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Young and without a future

A report for the Scotland Institute – The Changing Face Of Youth Unemployment In Scotland 1992 To 2012 – found that over the past two decades, youth employment has gone from being characterised as consisting of stable, relatively well-paid work with career prospects to short-term, part-time, poorly paid work with limited long-term prospects.


Report author Dr Roger Cook, the research director at the institute, said: “Twenty years of sustained removal of employment protection and the casualisation of work has created a situation where young people are becoming trapped in low-paid work with limited longer-term opportunities... This is the conscious outcome of an approach to the labour market over 20 years that has stressed flexibility and ignored the impact of this on people’s working lives or standard of living. Those who are relatively well educated are finding jobs but those jobs are less likely to offer a career, progression, security or a decent wage than was the case even in the de…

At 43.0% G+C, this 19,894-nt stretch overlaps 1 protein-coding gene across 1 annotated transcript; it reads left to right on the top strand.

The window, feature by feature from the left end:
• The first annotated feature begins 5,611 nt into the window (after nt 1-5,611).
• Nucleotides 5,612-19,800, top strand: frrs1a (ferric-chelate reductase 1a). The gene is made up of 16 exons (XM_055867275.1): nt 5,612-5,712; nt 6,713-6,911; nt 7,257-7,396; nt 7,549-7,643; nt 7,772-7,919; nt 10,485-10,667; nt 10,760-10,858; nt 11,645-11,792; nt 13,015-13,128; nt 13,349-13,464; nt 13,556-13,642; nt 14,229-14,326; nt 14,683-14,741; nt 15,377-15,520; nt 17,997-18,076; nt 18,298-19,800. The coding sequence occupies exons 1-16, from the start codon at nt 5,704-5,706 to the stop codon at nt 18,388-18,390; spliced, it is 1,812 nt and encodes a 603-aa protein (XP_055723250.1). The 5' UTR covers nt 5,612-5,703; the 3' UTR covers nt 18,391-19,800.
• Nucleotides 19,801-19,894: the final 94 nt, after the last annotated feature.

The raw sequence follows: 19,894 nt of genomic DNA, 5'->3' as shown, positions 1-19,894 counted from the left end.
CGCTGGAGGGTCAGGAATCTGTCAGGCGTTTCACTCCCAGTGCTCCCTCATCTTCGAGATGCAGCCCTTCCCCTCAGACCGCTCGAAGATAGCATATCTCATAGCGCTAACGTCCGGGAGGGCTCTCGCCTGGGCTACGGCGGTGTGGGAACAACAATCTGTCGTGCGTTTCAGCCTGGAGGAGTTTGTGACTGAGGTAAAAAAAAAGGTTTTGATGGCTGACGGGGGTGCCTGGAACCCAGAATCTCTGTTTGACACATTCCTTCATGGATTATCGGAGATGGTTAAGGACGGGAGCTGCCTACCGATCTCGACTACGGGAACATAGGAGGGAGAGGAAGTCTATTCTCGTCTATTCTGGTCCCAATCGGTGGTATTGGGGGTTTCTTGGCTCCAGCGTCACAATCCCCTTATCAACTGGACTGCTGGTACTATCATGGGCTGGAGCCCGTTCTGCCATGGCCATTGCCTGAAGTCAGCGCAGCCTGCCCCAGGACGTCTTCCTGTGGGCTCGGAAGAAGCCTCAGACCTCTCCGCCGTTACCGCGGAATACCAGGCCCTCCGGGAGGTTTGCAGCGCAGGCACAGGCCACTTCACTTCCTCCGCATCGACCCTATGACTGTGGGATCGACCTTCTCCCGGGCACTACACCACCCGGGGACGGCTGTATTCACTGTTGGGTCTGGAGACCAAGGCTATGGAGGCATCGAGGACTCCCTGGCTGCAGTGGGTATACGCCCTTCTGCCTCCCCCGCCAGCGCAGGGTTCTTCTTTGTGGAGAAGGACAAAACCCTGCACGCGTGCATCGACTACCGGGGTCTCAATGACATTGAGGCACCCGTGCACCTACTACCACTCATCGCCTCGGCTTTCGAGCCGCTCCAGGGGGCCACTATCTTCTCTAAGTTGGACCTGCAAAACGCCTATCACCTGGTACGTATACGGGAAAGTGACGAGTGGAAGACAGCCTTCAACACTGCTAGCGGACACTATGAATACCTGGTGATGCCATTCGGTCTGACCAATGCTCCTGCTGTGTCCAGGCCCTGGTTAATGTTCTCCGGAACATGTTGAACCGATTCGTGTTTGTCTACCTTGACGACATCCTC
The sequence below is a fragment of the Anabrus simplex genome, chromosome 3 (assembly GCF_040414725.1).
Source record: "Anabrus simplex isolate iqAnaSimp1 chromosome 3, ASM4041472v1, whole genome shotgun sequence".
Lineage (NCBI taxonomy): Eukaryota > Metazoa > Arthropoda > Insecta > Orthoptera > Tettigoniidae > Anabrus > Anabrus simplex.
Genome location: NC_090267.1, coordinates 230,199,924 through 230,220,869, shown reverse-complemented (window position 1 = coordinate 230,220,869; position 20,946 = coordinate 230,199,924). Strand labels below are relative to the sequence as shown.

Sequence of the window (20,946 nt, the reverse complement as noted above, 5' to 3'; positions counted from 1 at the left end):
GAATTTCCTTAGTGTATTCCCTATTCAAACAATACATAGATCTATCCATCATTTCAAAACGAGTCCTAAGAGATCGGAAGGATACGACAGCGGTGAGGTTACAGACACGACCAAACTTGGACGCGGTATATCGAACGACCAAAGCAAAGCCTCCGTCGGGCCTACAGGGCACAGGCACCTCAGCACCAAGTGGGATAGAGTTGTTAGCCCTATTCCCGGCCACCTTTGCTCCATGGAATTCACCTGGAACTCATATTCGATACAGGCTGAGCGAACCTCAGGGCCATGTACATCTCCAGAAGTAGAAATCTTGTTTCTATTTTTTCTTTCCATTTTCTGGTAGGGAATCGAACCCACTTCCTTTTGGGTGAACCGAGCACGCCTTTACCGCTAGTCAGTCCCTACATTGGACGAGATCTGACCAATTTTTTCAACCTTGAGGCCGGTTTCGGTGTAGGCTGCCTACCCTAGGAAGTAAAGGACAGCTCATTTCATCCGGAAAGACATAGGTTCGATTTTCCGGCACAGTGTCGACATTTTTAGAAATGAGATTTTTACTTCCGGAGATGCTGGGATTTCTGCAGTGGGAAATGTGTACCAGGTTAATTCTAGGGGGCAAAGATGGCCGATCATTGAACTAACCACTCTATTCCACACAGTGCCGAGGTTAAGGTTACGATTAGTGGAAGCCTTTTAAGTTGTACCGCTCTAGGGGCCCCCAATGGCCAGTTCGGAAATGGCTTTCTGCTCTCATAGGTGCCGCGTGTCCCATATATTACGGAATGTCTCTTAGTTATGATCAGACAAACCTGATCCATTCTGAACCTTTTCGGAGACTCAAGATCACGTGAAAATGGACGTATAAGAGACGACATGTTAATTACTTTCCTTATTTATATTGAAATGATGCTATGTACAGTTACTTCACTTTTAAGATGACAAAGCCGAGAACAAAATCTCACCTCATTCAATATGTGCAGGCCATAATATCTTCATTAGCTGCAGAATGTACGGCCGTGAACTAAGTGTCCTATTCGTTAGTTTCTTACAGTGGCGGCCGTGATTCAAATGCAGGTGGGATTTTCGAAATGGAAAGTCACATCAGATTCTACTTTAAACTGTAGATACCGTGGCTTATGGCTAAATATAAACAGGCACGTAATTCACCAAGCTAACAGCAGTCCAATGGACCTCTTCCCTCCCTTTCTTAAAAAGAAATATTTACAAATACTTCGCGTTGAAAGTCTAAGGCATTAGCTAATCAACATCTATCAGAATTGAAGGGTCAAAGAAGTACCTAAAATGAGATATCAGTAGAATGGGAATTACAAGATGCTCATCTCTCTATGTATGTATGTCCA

A happy new year?

A third of young people in Scotland feel down or depressed either always or often, a youth charity claimed. 

One in ten young people feels unable to cope with day-to-day life.

28 per cent of young people believe their prospects have been permanently damaged by the recession.

21 per cent feel they have no  future as a result of the economic crisis.

The will to work

Following on from the previous post, the Prince's Trust has released a report that the vast majority of young people from jobless families have struggled to find work and many simply expect to live off state handouts. 73 per cent of youngsters with parents who do not have a job in Scotland have found getting work difficult, and one in five reported feeling anxious about their future prospects because of their parents' unemployment. According to official UK government statistics, 16 per cent of Scottish children live in a family in which nobody has a job and the new findings have led to calls for more to be done to end a "cycle of worklessness" among Scottish youngsters.

Geraldine Gammell, the director of The Prince's Trust Scotland, which works with young people to help them into work, said: "Too many young people in Scotland are facing a cycle of worklessness and can't see a way out. It is a tragedy to think that so many feel condemned to a life of unemp…